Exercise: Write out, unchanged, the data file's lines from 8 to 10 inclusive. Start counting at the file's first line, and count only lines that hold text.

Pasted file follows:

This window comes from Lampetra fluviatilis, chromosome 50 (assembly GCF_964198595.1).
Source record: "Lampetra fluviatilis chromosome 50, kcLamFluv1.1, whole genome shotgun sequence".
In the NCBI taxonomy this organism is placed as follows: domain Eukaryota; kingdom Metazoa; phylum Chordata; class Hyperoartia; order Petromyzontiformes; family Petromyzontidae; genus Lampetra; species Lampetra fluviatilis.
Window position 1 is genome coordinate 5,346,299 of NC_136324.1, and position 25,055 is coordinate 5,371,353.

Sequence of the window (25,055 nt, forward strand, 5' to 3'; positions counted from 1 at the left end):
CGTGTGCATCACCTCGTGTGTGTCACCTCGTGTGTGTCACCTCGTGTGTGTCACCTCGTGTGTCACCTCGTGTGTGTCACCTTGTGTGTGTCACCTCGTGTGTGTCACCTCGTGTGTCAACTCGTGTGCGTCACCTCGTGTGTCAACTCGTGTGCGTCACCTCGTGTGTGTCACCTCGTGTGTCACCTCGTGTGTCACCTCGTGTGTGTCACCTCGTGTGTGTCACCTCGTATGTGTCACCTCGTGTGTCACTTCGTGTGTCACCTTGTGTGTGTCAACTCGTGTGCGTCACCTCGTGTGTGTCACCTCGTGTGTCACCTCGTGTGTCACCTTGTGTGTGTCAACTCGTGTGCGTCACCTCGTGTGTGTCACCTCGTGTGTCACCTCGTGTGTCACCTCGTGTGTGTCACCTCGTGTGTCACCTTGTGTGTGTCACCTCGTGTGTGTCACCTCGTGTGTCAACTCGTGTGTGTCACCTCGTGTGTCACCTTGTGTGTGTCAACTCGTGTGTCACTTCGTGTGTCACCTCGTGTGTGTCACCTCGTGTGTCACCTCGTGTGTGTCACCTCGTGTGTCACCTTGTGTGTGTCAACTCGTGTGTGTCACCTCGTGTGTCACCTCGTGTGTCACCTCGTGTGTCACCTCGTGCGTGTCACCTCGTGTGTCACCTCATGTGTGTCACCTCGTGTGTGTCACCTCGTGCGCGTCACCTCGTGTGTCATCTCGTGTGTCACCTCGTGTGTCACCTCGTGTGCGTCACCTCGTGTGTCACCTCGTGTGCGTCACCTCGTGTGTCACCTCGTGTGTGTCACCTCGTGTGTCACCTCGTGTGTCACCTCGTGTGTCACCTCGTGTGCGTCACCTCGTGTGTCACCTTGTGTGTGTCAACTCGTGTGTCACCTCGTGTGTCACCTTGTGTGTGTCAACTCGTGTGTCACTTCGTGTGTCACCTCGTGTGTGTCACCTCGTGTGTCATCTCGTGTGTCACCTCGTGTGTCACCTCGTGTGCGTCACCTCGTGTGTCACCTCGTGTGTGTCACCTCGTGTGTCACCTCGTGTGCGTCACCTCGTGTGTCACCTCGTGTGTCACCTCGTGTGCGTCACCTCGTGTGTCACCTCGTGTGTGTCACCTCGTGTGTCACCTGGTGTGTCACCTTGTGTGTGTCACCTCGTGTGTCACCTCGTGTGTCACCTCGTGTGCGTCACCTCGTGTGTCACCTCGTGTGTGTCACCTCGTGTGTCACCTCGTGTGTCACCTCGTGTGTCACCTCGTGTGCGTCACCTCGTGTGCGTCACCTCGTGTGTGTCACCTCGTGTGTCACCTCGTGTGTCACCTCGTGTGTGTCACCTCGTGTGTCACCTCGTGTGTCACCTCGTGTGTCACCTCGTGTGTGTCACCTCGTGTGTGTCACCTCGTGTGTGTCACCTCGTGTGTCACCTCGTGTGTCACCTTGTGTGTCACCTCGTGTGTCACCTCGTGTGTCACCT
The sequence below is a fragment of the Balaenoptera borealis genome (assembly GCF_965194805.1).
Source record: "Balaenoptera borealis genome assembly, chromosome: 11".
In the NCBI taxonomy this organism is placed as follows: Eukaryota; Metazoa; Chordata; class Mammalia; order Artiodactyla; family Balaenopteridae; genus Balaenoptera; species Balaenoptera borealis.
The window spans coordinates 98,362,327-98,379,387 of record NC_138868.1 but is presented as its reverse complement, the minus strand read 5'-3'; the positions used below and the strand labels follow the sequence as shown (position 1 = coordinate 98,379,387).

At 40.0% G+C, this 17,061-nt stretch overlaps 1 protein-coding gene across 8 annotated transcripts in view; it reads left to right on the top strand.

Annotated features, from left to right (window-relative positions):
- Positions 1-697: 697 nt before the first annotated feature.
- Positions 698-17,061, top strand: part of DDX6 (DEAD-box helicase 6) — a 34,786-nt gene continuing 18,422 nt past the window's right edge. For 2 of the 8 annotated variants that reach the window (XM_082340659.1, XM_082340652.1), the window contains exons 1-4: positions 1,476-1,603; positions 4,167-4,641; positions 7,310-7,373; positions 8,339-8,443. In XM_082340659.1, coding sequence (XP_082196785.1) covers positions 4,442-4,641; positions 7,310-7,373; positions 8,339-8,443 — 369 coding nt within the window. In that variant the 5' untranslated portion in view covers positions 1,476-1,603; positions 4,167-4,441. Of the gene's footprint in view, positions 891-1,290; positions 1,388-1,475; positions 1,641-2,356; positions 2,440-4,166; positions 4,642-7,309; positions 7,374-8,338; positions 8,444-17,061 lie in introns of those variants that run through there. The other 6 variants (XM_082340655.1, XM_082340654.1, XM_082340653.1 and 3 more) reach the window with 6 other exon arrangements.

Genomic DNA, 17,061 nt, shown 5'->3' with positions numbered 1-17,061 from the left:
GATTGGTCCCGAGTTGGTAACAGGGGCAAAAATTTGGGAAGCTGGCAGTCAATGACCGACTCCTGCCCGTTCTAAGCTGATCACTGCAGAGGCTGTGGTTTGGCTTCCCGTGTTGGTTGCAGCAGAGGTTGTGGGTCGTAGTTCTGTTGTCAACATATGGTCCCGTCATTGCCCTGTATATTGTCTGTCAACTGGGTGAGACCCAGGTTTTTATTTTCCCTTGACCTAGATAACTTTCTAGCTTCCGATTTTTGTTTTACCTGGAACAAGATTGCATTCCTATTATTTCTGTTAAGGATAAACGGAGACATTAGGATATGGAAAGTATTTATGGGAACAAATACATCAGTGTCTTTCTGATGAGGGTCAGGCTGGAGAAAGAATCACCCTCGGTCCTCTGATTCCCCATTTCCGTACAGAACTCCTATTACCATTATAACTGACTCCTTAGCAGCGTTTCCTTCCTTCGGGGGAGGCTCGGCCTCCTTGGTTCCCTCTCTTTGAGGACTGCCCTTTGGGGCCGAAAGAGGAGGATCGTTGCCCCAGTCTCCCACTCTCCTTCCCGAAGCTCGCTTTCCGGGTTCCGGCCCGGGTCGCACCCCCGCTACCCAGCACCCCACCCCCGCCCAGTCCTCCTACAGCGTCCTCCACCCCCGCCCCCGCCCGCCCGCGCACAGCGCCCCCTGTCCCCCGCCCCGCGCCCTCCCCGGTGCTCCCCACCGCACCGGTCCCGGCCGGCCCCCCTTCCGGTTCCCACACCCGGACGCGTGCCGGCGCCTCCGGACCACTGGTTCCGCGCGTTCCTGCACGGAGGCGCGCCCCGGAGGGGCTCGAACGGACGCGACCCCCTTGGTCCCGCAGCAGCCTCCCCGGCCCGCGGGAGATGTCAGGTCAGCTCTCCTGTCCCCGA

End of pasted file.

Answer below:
Source record: "Balaenoptera borealis genome assembly, chromosome: 11".
In the NCBI taxonomy this organism is placed as follows: Eukaryota; Metazoa; Chordata; class Mammalia; order Artiodactyla; family Balaenopteridae; genus Balaenoptera; species Balaenoptera borealis.
The window spans coordinates 98,362,327-98,379,387 of record NC_138868.1 but is presented as its reverse complement, the minus strand read 5'-3'; the positions used below and the strand labels follow the sequence as shown (position 1 = coordinate 98,379,387).